Target: Angela Somma, Chief of Endangered Species Division, National Marine Fisheries Service
Goal: Protect the extremely rare Indus River dolphin from extinction.
The Indus River dolphin, one of the rarest mammals in the world with only around 1,100 remaining alive today, is at risk of losing its endangered species protection. Also known as the “blind dolphin” due to its lens-less eyes and reliance on echolocation to hunt for food, it is the second most endangered freshwater river dolphin. It can only be found in the lower reaches of Pakistan’s Indus River, a fraction of its former habitat range. The species is listed as endangered under the U.S. Endangered Species Act as well as on the International Union for Conservation of Nature’s Red List of Threatened Species, but a 5-year review has just been announced that will determine whether or not the species should continue receiving this protection.
The construction of an irrigation system in the Indus River has caused habitat fragmentation and a subsequent decline in dolphin populations. River barrages have separated the dolphin population into isolated groups, most of which are confined to a 750 mile section of the lower Indus River. The Indus River dolphin is also at risk from both water pollution and poaching, which only add to the serious threat of habitat degradation. If the protection granted to this species through its endangered status is taken away, the Indus river dolphin will quickly face extinction.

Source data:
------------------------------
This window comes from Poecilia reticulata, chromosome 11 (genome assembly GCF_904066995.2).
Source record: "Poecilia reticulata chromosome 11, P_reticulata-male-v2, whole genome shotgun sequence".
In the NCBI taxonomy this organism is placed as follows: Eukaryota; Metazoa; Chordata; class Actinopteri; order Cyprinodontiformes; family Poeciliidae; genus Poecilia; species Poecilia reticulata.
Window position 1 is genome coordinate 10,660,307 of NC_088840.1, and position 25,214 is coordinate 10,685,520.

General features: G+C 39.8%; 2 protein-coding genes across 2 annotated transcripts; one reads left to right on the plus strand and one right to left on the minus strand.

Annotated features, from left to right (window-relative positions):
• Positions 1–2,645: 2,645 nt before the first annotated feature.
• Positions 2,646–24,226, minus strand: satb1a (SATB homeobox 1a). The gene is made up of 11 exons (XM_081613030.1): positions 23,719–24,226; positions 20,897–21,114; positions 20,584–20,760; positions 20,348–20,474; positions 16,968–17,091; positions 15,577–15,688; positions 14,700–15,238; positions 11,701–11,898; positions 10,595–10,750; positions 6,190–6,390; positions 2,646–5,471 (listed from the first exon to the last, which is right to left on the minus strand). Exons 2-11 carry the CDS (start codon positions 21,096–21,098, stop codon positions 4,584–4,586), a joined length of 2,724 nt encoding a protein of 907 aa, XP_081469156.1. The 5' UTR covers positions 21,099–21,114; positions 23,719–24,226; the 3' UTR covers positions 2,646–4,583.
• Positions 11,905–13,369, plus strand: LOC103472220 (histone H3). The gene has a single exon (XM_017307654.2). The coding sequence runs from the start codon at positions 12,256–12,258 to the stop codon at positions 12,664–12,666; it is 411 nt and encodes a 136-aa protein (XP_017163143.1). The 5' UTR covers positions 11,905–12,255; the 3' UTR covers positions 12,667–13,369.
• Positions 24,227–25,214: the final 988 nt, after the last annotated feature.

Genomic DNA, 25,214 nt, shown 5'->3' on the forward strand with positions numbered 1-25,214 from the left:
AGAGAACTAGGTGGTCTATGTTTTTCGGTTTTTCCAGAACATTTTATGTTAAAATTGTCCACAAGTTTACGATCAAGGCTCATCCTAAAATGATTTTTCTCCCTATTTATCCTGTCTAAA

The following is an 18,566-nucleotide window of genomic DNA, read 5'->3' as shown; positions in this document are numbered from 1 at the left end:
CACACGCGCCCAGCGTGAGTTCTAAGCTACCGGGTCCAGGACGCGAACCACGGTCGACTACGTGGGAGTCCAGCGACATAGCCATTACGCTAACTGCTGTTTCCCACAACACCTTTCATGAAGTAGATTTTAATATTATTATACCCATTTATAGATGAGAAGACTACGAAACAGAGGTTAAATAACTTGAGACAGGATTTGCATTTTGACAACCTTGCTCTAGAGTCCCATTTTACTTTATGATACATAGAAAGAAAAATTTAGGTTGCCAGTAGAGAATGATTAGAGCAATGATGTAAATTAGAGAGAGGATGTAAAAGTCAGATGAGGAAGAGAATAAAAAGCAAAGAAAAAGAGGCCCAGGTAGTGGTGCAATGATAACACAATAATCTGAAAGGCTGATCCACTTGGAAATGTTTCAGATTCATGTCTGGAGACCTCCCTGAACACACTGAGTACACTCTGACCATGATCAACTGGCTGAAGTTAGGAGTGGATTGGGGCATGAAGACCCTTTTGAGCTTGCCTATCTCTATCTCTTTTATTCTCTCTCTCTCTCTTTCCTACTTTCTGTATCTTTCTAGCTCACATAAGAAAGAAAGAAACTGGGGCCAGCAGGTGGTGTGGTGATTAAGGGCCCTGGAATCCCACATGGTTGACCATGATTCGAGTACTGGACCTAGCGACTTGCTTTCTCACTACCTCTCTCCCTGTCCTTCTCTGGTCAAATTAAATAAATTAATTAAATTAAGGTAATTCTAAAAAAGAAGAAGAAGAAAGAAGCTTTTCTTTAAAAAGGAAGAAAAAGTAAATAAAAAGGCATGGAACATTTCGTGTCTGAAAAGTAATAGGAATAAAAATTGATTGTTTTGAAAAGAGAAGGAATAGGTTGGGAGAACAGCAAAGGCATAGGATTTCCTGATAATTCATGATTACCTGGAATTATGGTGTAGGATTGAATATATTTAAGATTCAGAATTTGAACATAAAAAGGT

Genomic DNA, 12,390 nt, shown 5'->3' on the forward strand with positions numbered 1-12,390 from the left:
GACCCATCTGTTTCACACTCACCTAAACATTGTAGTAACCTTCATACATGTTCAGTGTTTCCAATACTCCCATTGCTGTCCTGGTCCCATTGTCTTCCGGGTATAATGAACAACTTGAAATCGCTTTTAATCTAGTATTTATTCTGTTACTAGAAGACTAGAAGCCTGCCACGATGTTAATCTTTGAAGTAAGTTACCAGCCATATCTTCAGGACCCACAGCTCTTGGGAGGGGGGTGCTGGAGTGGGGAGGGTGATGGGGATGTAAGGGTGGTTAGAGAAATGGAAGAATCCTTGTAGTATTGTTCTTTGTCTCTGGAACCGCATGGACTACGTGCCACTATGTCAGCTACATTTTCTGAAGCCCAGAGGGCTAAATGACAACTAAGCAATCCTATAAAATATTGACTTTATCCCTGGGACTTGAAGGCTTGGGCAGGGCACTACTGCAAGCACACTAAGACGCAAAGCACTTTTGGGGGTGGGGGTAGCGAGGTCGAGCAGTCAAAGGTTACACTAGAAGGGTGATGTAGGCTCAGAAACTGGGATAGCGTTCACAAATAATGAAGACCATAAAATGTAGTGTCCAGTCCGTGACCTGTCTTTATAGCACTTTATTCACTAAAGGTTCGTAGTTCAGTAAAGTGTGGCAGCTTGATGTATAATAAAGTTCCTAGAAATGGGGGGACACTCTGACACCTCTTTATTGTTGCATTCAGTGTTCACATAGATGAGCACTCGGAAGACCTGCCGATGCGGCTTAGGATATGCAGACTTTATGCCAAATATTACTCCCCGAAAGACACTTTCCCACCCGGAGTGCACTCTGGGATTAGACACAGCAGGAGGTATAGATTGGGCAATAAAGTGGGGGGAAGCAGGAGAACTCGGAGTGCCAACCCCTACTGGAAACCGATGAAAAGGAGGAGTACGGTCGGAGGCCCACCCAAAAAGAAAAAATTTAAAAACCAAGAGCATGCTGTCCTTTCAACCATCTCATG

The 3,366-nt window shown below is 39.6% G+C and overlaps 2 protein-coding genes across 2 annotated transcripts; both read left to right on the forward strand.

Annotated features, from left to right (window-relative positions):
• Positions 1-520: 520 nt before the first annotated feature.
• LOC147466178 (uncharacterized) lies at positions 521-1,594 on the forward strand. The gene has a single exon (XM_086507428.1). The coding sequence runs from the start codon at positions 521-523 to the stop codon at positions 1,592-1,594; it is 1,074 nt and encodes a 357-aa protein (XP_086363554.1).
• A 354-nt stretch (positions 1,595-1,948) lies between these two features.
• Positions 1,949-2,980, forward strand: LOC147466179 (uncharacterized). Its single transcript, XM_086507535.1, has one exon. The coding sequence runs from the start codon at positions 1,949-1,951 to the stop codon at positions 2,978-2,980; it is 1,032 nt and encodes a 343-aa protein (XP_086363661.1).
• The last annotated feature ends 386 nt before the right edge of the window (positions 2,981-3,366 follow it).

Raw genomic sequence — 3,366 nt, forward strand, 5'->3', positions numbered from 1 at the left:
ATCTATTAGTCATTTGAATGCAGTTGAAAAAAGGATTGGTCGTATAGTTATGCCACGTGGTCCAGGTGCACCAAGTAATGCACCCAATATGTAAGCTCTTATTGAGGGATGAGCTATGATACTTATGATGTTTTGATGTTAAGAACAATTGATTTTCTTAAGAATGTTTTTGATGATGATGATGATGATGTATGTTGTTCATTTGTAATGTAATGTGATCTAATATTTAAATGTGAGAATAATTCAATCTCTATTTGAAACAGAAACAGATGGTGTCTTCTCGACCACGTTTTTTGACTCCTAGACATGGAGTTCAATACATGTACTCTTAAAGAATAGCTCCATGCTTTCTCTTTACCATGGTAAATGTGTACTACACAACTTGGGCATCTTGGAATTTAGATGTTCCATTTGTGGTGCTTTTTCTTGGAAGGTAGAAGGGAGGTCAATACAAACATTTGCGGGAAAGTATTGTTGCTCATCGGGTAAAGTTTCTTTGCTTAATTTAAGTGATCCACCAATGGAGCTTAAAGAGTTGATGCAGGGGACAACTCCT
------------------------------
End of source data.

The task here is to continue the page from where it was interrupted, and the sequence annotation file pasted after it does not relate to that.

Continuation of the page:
The National Marine Fisheries Service is currently accepting public comments during their 5-year review, which will ultimately determine the fate of the Indus River dolphin. Sign the petition below to urge them to keep the dolphin listed as endangered so that this rare and threatened species will continue to receive the protection it needs to survive.
Dear Chief Somma,
The Indus River dolphin, one of the rarest mammals in the world, must continue to be protected as an endangered species. Only around 1,100 remain alive today in the lower reaches of Pakistan’s Indus River, a fraction of their former habitat range, and they are the second most endangered freshwater river dolphin. Removing the Indus River dolphin from the endangered species list under the U.S. Endangered Species Act and the International Union for Conservation of Nature’s Red List of Threatened Species would remove essential protections that keep this extremely rare species alive.
Ever since the construction of an irrigation system in the Indus River, the Indus River dolphin population has been drastically declining. Fragmented habitat due to river barrages has separated the dolphins into isolated groups, and some can get stranded in the irrigation canals. The species is also at risk from water pollution and poaching, as well as habitat degradation.
I am urging you to keep the Indus river dolphin listed as endangered, so that this threatened species will continue to be protected in the future. Please continue protecting the rare Indus river dolphin under the Endangered Species Act.
[Your Name Here]
Photo Credit: www.abc.net.au